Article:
Va. National Guard personnel assist flood response operations in Alleghany and Botetourt counties

Virginia National Guard Soldiers assigned to the Staunton-based 116th Infantry Brigade Combat Team conduct damage assessments in Alleghany County to assist local emergency services organizations with flood response operations June 24, 2016.  (Photo by Cotton Puryear, Virginia National Guard Public Affairs)

Virginia National Guard Soldiers assigned to the Staunton-based 116th Infantry Brigade Combat Team conduct damage assessments in Alleghany County to assist local emergency services organizations with flood response operations June 24, 2016. (Photo by Cotton Puryear, Virginia National Guard Public Affairs)

SANDSTON, Va. — The Virginia National Guard activated 20 Soldiers with Humvees and light/medium tactical trucks to assist with flood response operations in Alleghany and Botetourt counties June 24, 2016, after the Governor of Virginia declared a state of emergency the night before. Soldiers from the Staunton-based 116th Infantry Brigade Combat Team quickly responded and were on location and ready for duty within 12 hours of the start of alert notifications.

“I am incredibly proud of how quickly our Soldiers were able to respond to the request for assistance from the Virginia Department of Emergency Management,” said Maj. Gen. Timothy P. Williams, the Adjutant General of Virginia. “Short notice mobilizations like these are not easy, but our leaders and Soldiers know how important it is that we provide the appropriate capabilities when requested. We owe a special thanks to employers and families of our Soldiers, because without their support, they couldn’t do the missions we ask them to do.”

While the damage caused by flooding was significant in the two counties and was a tremendous impact to the residents, the Guard was not needed to conduct any high water transportation missions. Using their Humvees and light/medium tactical trucks, Soldiers travelled along routes provided them by local emergency managers to conduct damage assessments. Using mobile phones and maps, they were able to identify problem areas so county officials could allocate support resources as needed.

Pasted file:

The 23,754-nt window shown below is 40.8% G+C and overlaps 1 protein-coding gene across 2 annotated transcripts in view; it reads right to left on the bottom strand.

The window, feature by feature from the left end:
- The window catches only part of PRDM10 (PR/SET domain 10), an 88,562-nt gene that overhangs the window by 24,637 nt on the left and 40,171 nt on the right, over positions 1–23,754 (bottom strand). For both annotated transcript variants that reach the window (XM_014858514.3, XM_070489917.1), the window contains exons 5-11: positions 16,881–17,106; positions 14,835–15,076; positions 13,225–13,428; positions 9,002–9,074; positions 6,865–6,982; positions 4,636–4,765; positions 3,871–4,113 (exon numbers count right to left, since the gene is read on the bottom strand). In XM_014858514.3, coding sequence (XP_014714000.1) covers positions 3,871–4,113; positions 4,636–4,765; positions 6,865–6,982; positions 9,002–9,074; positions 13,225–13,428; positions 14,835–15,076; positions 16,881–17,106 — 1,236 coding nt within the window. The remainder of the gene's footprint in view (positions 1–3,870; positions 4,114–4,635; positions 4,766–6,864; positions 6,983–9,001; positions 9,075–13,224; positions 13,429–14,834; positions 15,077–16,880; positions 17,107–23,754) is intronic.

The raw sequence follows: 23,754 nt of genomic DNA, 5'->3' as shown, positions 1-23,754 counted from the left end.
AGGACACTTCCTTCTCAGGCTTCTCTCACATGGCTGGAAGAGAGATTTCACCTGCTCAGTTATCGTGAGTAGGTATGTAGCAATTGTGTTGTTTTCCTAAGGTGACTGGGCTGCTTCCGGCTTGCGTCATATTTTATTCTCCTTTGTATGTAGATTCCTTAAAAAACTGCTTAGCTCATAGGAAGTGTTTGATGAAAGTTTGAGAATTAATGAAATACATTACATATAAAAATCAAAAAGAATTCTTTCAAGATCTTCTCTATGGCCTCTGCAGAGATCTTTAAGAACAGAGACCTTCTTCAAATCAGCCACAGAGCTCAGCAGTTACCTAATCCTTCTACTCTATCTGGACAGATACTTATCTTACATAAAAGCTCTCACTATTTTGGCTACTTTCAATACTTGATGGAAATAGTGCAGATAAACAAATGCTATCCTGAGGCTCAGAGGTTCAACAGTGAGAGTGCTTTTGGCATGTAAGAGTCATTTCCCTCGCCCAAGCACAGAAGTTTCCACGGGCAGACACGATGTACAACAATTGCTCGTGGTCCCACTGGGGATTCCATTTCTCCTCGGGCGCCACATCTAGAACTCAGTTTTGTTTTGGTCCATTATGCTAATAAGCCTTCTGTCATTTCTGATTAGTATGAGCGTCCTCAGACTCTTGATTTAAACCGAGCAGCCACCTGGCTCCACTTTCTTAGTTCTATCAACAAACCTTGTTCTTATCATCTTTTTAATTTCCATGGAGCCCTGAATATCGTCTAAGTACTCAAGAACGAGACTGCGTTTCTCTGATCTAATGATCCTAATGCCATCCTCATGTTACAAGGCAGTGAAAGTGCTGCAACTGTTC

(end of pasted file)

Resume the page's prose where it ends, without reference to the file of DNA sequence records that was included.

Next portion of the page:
The Soldiers were released from duty late in the afternoon on June 24.

Governor Terry McAuliffe declared a state of emergency June 23 in response to record flooding expected along the Jackson River. The declaration enabled public safety agencies including the Virginia National Guard, Virginia State Police and the Virginia Department of Emergency Management to begin planning for appropriate resources needed to assist.

The Virginia National Guard receives their missions through the Virginia Department of Emergency Management to assist the Virginia State Police and other state and local emergency response organizations. When localities need assistance, they contact VDEM, and VDEM then determines what emergency services are best suited for the situation. When appropriate, the Guard is dispatched to assist.

The Virginia National Guard last served on state active duty in February 2016 when more than 60 Soldiers assisted with cleanup efforts in areas of Virginia hardest hit by severe weather. Soldiers with chain saws organized in debris reduction teams helped clear fallen trees and other debris in Essex, Westmoreland, Sussex, Patrick and Appomattox Counties. Virginia Army National Guard air crews flew two rotary wing aviation missions to transport emergency managers on an aerial visual assessment and also captured images for damage estimates.